Report: Ruling close on $1 billion lawsuit against the Wilpons and Saul Katz

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According to Adam Rubin of ESPN New York, U.S. District Court Judge Jed S. Rakoff is expected to issue a ruling as soon as Monday on whether to toss all or part of a $1 billion lawsuit against the owners of the Mets.

Trustee Irving Picard is suing the Wilpons and Saul Katz in an attempt to capture funds for victims of Bernie Madoff’s Ponzi scheme. He seeks $300 million in “fictitious profits” and an additional $700 million in principal from the Wilpon family, alleging that they turned a blind eye to the fraudulent activity.

While Rakoff’s ruling is important, it won’t be the final word on the situation. One potential scenario is that he could throw out the $700 million lawsuit, leaving the rest to be decided at a trial set to begin on March 5, 2012. Rakoff’s ruling could ultimately lead the two sides to have more serious talks about a settlement.

Joe Maddon: “I have a defensive foot fetish.”

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The Cubs’ defense — or lack thereof this year — has been a topic of conversation as it could help explain why the team hasn’t played at the elite level it played at last year.

Manager Joe Maddon tried to go into detail about that but ended up channeling his inner Rex Ryan. Via CSN Chicago’s Patrick Mooney.

Well then.

The Nationals have scored 62 runs during four Joe Ross starts

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If, in the future, Joe Ross ever complains about a lack of run support, point to his first four starts of the 2017 season.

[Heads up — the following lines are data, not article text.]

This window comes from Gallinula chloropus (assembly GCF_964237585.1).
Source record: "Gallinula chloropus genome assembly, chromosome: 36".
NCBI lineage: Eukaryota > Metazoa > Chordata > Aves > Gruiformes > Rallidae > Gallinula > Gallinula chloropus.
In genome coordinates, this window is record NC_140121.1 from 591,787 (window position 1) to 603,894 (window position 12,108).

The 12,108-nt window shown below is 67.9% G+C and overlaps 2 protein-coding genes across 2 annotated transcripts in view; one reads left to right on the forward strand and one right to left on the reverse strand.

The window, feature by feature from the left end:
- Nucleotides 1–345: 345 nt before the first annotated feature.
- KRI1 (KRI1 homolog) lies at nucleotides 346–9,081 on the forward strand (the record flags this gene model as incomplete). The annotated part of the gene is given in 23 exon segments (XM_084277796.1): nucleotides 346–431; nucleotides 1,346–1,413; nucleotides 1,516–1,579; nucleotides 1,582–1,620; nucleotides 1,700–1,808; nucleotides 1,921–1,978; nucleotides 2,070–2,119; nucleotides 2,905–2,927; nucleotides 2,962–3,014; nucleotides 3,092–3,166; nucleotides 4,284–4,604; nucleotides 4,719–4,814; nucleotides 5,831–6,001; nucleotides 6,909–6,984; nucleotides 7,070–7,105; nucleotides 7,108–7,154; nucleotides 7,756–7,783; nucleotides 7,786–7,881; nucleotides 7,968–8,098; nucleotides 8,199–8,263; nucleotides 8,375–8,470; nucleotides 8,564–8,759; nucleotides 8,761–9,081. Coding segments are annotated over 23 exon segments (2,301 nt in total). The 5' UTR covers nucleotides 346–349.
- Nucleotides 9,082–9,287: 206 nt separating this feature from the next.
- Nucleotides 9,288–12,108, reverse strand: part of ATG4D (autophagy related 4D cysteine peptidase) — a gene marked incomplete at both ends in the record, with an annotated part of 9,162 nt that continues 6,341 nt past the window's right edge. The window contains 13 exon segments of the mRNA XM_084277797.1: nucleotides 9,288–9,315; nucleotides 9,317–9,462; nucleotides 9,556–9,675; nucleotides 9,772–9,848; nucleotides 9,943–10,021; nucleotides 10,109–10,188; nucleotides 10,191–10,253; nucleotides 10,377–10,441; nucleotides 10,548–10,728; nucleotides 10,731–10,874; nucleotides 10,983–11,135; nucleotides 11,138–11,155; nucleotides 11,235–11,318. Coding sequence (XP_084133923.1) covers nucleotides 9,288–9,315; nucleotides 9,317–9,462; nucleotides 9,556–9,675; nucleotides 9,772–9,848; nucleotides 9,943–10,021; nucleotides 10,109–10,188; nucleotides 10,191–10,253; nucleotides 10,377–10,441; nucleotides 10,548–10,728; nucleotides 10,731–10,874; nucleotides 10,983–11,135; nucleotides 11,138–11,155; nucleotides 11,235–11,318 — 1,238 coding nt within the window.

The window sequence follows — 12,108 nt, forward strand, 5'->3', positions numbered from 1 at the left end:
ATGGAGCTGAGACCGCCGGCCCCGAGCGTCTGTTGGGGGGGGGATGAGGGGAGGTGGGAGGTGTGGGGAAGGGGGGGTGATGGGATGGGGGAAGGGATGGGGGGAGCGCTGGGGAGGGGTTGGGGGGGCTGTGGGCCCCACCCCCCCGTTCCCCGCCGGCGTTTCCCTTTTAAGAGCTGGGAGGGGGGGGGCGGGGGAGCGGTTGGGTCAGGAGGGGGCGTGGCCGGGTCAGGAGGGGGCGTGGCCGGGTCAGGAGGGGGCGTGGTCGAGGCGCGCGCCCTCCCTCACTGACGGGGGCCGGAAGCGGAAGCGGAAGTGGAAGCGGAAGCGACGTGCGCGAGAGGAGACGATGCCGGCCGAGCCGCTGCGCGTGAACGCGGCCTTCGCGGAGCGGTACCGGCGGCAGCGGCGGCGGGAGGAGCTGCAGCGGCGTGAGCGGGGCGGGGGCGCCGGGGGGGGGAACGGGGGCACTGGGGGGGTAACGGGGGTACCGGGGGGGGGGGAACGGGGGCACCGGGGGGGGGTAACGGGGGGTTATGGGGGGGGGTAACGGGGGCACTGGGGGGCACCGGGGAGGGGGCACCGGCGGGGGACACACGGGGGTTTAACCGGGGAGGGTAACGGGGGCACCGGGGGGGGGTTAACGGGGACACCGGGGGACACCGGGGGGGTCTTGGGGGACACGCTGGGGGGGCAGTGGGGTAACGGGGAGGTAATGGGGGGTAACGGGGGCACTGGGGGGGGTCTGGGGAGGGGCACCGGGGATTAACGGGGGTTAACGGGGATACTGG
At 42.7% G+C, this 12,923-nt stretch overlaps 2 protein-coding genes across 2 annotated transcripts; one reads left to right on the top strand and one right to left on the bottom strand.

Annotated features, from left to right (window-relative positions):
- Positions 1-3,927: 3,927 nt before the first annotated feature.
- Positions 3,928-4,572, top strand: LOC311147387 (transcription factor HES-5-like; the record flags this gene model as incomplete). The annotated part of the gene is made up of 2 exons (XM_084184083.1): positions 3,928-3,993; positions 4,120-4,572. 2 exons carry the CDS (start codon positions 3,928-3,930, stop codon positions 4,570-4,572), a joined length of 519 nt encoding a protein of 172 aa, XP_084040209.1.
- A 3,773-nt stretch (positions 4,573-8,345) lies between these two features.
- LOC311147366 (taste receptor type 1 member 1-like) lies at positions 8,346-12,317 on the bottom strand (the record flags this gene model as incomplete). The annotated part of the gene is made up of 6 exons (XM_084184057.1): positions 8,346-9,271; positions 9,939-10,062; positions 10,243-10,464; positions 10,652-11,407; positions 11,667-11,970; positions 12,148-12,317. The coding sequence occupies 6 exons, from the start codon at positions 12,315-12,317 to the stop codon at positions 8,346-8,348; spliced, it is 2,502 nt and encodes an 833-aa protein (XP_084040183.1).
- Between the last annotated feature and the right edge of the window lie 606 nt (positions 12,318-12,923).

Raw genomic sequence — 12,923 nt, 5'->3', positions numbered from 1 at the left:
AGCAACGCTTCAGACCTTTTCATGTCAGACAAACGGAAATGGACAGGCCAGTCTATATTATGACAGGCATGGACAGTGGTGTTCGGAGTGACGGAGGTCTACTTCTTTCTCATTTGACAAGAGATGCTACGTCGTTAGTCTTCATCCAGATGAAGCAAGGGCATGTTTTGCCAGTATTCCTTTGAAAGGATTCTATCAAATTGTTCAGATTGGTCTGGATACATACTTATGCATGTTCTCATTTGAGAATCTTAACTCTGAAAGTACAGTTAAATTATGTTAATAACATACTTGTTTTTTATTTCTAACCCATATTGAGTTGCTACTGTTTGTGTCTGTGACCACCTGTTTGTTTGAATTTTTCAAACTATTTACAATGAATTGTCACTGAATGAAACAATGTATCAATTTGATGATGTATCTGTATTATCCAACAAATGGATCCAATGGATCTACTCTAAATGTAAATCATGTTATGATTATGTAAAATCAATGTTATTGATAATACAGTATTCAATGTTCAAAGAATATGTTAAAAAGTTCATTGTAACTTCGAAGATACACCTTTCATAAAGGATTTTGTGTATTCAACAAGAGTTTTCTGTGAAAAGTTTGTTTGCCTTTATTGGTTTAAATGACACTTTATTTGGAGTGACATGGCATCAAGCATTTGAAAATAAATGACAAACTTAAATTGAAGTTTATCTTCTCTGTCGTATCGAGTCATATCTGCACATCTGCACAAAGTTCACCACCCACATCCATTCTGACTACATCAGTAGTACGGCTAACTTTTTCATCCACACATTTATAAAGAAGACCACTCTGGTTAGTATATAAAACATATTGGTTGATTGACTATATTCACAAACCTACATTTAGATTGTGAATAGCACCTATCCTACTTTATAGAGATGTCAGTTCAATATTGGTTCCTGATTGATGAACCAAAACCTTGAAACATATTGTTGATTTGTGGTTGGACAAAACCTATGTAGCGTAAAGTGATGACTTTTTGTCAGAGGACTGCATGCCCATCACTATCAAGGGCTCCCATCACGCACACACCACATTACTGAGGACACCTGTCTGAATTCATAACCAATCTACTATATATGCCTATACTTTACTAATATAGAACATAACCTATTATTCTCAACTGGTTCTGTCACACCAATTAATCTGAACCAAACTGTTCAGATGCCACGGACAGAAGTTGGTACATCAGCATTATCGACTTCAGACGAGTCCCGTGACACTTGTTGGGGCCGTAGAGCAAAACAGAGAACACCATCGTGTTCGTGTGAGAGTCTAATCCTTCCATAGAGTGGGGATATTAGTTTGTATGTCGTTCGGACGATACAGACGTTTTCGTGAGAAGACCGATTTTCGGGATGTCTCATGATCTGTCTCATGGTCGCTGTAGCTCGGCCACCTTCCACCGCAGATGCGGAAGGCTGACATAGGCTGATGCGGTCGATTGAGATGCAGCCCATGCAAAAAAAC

Ross started on April 19 in Atlanta against the Braves, on April 25 in Colorado against the Rockies, on April 30 at home against the Mets, and on May 23 at home against the Mariners. In those games, the Nats’ offense scored 14, 15, 23, and 10 runs respectively for a total of 62 runs, or an average of 15.5 per start. Ross was the pitcher of record for seven, eight, 10, and 10 runs for a total of 35 runs (8.75 runs per start), which would still make him the major league leader in run support by that restrictive standard.

Among qualified starters — Ross did not qualify — entering Tuesday’s action, the Rockies’ Antonio Senzatela led the way according to ESPN, averaging 7.11 runs of support in nine starts. The Rockies scored double-digit runs in only three of those starts, oddly enough.

Per the Nationals, the 62 runs of support for Ross is a major league record in a pitcher’s first four starts of a season.